ILLEGAL drug use has never caused more harm to society – costing the UK more than 19billion and killing a record 2,917 in a year, a damning report has found.
A major review of the cost of illicit drugs to the UK found a considerable increase in children taking drugs, while kids and teenagers have been pulled into drugs supply on an alarming scale.
The illicit drugs market is worth an estimated 9.4billion a year less than half the cost of its impact on crime and health
Dame Carol Blacks review ordered by the Home Office said government measures have had limited success in stemming the soaring supply of drugs.
She blamed this on budgetary constraints faced by the National Crime Agency, the Border Force and police forces.
And worryingly she concluded that the authorities stand little chance of stopping the menace.
Her review estimated the illicit drugs market is worth 9.4billion a year – less than half of the cost of crime, health and other impacts on wider society.
An estimated 3million people took some form of illegal drug last year, with 300,000 people using the most dangerous such as heroin and crack cocaine.
In a sign of the scale of the drugs crisis facing Britain, Dame Carol said it was nearly as easy to order a pizza as buying drugs on the streets.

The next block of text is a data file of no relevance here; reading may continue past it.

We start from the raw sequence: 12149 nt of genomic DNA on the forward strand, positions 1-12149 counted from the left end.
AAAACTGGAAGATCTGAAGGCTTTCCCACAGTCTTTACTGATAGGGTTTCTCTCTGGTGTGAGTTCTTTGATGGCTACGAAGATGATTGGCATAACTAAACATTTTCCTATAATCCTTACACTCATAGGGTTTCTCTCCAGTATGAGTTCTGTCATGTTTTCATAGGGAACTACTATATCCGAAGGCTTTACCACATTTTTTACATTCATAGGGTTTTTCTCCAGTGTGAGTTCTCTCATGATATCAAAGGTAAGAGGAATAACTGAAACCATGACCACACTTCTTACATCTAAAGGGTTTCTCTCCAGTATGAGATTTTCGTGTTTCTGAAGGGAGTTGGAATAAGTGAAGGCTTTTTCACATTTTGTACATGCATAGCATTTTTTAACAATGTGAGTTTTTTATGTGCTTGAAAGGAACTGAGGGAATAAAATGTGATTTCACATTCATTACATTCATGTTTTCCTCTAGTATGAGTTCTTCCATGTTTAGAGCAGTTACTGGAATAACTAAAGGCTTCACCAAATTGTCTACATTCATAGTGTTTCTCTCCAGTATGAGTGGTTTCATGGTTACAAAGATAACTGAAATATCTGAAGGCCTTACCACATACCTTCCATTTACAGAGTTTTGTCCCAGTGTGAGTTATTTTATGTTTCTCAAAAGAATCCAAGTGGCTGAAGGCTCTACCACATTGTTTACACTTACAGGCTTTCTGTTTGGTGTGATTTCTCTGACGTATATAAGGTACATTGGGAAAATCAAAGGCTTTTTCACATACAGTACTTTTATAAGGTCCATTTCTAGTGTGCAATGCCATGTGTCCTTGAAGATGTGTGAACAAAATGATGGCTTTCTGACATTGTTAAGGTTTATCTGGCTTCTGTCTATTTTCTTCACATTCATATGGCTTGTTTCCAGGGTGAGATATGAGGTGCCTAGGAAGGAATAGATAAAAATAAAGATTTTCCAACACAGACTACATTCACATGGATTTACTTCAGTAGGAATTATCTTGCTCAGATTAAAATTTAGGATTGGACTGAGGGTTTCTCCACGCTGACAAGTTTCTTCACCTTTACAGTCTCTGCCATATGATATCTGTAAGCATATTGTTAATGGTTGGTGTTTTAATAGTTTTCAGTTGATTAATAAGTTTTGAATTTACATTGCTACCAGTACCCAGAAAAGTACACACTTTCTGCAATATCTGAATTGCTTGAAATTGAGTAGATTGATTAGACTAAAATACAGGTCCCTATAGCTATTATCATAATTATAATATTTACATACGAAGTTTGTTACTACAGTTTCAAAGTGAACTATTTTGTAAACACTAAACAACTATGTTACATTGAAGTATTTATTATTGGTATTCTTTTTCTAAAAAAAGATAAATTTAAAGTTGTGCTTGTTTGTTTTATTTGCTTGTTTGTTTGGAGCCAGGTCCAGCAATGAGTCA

In chilling comments yesterday, Dame Carol told the drugs summit: We have an abundant supply coming into our countries from around the world, more than ever before.
Its purer, its more available, you can buy whichever drug you want almost anywhere.
It wouldnt be too far to go to say its almost for some drugs as easy as getting your pizza.
She added: At the same time we have seen a reduction in very good treatment and recovery, and that again all adds up to leave us as you will see in this report with the perfect storm.
I believe this perfect storm will not go away unless Government takes action.
Supply of the most serious drugs – heroin and crack cocaine – has been overtaken by the county lines model, in which gangs and distribution networks from cities move into smaller towns and use violence to overtake local dealers while using children or vulnerable people to sell their product.
The review found there is a strong link between young people being drawn into county lines and increases in child poverty, the numbers of children in care and school exclusions.
It also found social media had fuelled the problem too by playing a facilitating role.
Police and crime minister Kit Malthouse said: The findings, which we will discuss today, are troubling and paint a stark picture of how illegal drugs are devastating lives and communities, and fuelling serious violence.
The report paints a worrying picture of how drugs have infiltrated prisons, with 15 per cent of inmates testing positive in random drug tests last year.
More than a third of people in prison are there due to drug-related offences, the report found.